Wednesday, December 14, 2011

The Peaceable Kingdom…

When we think of oceans and mountains, forests and deserts, trees, plants and animals, the sun, the moon, the stars, and all the galaxies, as God's creation, waiting eagerly to be “brought into the same glorious freedom as the children of God” (Roman 8:21), we can only stand in awe of God's majesty and God's all- embracing plan of salvation. It is not just we, human beings, who wait for salvation in the midst of our suffering; all of creation groans and moans with us longing to reach its full freedom.

In this way we are indeed brothers and sisters not only of all other men and women in the world but also of all that surrounds us. Yes, we have to love the fields full of wheat, the snow-capped mountains, the roaring seas, the wild and tame animals, the huge redwoods, and the little daisies. Everything in creation belongs, with us, to the large family of God…

All of creation belongs together in the arms of its Creator. The final vision is that not only will all men and women recognise that they are brothers and sisters called to live in unity but all members of God's creation will come together in complete harmony. Jesus the Christ came to realise that vision. Long before he was born, the prophet Isaiah saw it:

The wolf will live with the lamb,
the panther lie down with the kid,
calf, lion and fat-stock beast together,
with a little boy to lead them.
The cow and the bear will graze,
their young will lie down together.
The lion will eat hay like the ox.
The infant will play over the den of the adder;
the baby will put his hand into the viper's lair.
No hurt, no harm will be done
on all my holy mountain,
for the country will be full of knowledge of Yahweh
as the waters cover the sea.

(Isaiah 11:6-9)

We must keep this vision alive…

Long before Jesus was born the prophet Isaiah had a vision of Christ’s great unifying work of salvation. Many years after Jesus died, John, the beloved disciple, had another but similar vision: He saw a new heaven and a new earth. All of creation had been transformed, dressed with immortality to be the perfect bride of Christ. In John’s vision the risen Christ speaks from his throne, saying: “Look, I am making the whole of creation new. …. Look, here God lives among human beings. He will make his home among them; they will be his people, and he will be their God, God-with-them. He will wipe away all tears from their eyes; there will be no more death, and no more mourning or sadness or pain. The world of the past has gone” (Revelation 21:5; 21:3-4).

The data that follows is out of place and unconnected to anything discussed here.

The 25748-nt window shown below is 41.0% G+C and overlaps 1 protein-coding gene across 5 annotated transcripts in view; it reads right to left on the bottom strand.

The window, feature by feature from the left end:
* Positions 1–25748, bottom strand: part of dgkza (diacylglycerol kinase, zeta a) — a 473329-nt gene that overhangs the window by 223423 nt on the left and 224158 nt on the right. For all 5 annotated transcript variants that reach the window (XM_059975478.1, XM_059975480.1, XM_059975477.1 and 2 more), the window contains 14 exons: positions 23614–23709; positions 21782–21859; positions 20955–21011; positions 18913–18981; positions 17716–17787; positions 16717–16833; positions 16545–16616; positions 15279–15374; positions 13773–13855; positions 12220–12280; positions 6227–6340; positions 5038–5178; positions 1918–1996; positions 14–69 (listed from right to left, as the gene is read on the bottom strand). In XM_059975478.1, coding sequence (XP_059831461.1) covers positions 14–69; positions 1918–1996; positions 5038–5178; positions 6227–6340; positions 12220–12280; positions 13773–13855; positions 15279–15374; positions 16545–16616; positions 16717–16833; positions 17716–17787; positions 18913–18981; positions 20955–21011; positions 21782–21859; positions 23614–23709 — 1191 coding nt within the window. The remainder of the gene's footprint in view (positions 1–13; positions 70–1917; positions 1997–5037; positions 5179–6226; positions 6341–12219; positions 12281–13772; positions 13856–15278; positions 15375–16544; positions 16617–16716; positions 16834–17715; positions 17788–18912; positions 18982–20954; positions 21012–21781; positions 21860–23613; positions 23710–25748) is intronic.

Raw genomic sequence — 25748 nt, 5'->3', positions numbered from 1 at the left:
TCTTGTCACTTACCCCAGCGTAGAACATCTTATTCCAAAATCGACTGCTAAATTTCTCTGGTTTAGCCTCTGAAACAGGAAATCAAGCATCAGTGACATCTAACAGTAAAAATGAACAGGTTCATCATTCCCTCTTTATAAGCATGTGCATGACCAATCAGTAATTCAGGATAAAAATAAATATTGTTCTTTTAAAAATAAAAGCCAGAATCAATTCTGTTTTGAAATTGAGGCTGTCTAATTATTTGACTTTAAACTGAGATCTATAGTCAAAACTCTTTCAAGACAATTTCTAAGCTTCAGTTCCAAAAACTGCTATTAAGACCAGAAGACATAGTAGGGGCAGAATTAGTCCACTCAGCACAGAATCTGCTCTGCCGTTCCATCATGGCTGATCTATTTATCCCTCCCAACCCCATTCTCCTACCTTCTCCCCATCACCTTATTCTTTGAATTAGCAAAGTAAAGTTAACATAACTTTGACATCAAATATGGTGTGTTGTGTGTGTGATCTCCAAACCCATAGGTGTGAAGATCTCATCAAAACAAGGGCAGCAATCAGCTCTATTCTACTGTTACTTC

Both Isaiah and John open our eyes to the all-inclusive nature of Christ’s saving work…

The marvellous vision of the peaceable Kingdom, in which all violence has been overcome and all men, women, and children live in loving unity with nature, calls for its realisation in our day-to-day lives. Instead of being an escapist dream, it challenges us to anticipate what it promises. Every time we forgive our neighbour, every time we make a child smile, every time we show compassion to a suffering person, every time we arrange a bouquet of flowers, offer care to tame or wild animals, prevent pollution, create beauty in our homes and gardens, and work for peace and justice among peoples and nations we are making the vision come true.

We must remind one another constantly of the vision. Whenever it comes alive in us we will find new energy to live it out, right where we are. Instead of making us escape real life, this beautiful vision gets us involved.

Henri Nouwen, from Bread for the Journey

We are all together in this now, we followers of Christ. This is the judgement we await at Advent, a judgement of mercy, of endless grace.

We feel so helpless when we look at the suffering in the world, the misunderstandings, the betrayals, the tragic confusions behind each suicide, the cruelty and rejection faced by those who love and trust, the small, the weak, the dependent—children, animals, the poor.

Nouwen’s words here remind us that there is always something we can do, small as it may seem to us. It is love that matters. “God is love, and those who abide in love abide in God, and God abides in them.” (1 John 4.16) However poor, however baffled, we can love. This very emptiness, this helplessness we feel may be our greatest asset in the economy of Christ, who said himself that, “Blessed are the poor in spirit, for theirs is the kingdom of heaven…”

Wednesday, December 07, 2011

Multitudes of obligations?

Much of our acceptance of multitudes of obligations is due to our inability to say No. We calculated that the task had to be done, and we saw no one ready to undertake it. We calculated the need, and then calculated our time, and decided maybe we could squeeze it in somewhere. But the decision was a heady decision, not made within the sanctuary of the soul.

A Testament of Devotion by Thomas R Kelly, with thanks to inward/outward

So much of our Christian life, not to mention elsewhere, is taken up with this “acceptance of multitudes of obligations” that we assume that this is the natural, right and inevitable way to be a Christian. Well, I all too often find myself making that assumption, anyway. It is so hard to turn around, and allow God to look at the whole thing from within us. But it was Jesus himself who said, “Martha, Martha, you are worried and distracted by many things; there is need of only one thing. Mary has chosen the better part, which will not be taken away from her.”